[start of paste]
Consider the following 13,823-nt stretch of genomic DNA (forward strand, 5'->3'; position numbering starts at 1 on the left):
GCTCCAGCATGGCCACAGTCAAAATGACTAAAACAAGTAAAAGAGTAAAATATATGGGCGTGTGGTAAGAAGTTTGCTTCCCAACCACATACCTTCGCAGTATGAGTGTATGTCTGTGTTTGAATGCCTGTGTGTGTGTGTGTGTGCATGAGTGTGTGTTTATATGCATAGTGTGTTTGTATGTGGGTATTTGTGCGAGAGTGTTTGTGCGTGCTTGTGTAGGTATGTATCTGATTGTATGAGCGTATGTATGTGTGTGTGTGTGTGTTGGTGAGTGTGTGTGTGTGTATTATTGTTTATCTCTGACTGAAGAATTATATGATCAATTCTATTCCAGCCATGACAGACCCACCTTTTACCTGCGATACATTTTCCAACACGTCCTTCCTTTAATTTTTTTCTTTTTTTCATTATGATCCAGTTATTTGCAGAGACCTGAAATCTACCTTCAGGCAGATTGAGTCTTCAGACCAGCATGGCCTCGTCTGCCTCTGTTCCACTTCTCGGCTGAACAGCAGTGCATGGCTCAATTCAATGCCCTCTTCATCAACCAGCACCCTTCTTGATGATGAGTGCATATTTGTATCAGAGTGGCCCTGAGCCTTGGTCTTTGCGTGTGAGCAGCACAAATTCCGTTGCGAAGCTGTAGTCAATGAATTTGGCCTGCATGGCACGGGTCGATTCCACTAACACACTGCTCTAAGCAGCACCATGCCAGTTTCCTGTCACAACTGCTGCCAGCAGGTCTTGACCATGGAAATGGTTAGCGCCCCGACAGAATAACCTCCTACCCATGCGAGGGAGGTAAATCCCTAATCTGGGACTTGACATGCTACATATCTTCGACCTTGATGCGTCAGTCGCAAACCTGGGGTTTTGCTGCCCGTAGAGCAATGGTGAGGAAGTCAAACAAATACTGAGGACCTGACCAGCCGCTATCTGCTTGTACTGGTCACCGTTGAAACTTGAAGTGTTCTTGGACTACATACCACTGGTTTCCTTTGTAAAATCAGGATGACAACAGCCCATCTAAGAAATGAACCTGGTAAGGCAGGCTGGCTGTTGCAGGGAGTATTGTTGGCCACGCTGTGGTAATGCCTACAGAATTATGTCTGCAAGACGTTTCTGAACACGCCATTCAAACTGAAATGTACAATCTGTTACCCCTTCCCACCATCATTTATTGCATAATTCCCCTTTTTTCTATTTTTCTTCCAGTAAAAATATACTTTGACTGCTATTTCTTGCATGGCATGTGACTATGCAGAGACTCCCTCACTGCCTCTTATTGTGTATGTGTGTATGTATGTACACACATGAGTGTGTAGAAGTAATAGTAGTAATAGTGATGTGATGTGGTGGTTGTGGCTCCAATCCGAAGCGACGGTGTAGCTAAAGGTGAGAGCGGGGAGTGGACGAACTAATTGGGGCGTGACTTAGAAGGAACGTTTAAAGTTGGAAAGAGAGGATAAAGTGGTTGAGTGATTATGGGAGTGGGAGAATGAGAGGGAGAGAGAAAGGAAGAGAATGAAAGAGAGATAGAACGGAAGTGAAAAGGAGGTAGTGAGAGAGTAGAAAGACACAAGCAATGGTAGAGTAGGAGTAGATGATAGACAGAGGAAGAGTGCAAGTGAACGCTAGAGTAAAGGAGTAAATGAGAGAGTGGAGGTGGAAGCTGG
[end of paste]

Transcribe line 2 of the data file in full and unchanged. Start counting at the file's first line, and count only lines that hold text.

GCTCCAGCATGGCCACAGTCAAAATGACTAAAACAAGTAAAAGAGTAAAATATATGGGCGTGTGGTAAGAAGTTTGCTTCCCAACCACATACCTTCGCAGTATGAGTGTATGTCTGTGTTTGAATGCCTGTGTGTGTGTGTGTGTGCATGAGTGTGTGTTTATATGCATAGTGTGTTTGTATGTGGGTATTTGTGCGAGAGTGTTTGTGCGTGCTTGTGTAGGTATGTATCTGATTGTATGAGCGTATGTATGTGTGTGTGTGTGTGTTGGTGAGTGTGTGTGTGTGTATTATTGTTTATCTCTGACTGAAGAATTATATGATCAATTCTATTCCAGCCATGACAGACCCACCTTTTACCTGCGATACATTTTCCAACACGTCCTTCCTTTAATTTTTTTCTTTTTTTCATTATGATCCAGTTATTTGCAGAGACCTGAAATCTACCTTCAGGCAGATTGAGTCTTCAGACCAGCATGGCCTCGTCTGCCTCTGTTCCACTTCTCGGCTGAACAGCAGTGCATGGCTCAATTCAATGCCCTCTTCATCAACCAGCACCCTTCTTGATGATGAGTGCATATTTGTATCAGAGTGGCCCTGAGCCTTGGTCTTTGCGTGTGAGCAGCACAAATTCCGTTGCGAAGCTGTAGTCAATGAATTTGGCCTGCATGGCACGGGTCGATTCCACTAACACACTGCTCTAAGCAGCACCATGCCAGTTTCCTGTCACAACTGCTGCCAGCAGGTCTTGACCATGGAAATGGTTAGCGCCCCGACAGAATAACCTCCTACCCATGCGAGGGAGGTAAATCCCTAATCTGGGACTTGACATGCTACATATCTTCGACCTTGATGCGTCAGTCGCAAACCTGGGGTTTTGCTGCCCGTAGAGCAATGGTGAGGAAGTCAAACAAATACTGAGGACCTGACCAGCCGCTATCTGCTTGTACTGGTCACCGTTGAAACTTGAAGTGTTCTTGGACTACATACCACTGGTTTCCTTTGTAAAATCAGGATGACAACAGCCCATCTAAGAAATGAACCTGGTAAGGCAGGCTGGCTGTTGCAGGGAGTATTGTTGGCCACGCTGTGGTAATGCCTACAGAATTATGTCTGCAAGACGTTTCTGAACACGCCATTCAAACTGAAATGTACAATCTGTTACCCCTTCCCACCATCATTTATTGCATAATTCCCCTTTTTTCTATTTTTCTTCCAGTAAAAATATACTTTGACTGCTATTTCTTGCATGGCATGTGACTATGCAGAGACTCCCTCACTGCCTCTTATTGTGTATGTGTGTATGTATGTACACACATGAGTGTGTAGAAGTAATAGTAGTAATAGTGATGTGATGTGGTGGTTGTGGCTCCAATCCGAAGCGACGGTGTAGCTAAAGGTGAGAGCGGGGAGTGGACGAACTAATTGGGGCGTGACTTAGAAGGAACGTTTAAAGTTGGAAAGAGAGGATAAAGTGGTTGAGTGATTATGGGAGTGGGAGAATGAGAGGGAGAGAGAAAGGAAGAGAATGAAAGAGAGATAGAACGGAAGTGAAAAGGAGGTAGTGAGAGAGTAGAAAGACACAAGCAATGGTAGAGTAGGAGTAGATGATAGACAGAGGAAGAGTGCAAGTGAACGCTAGAGTAAAGGAGTAAATGAGAGAGTGGAGGTGGAAGCTGG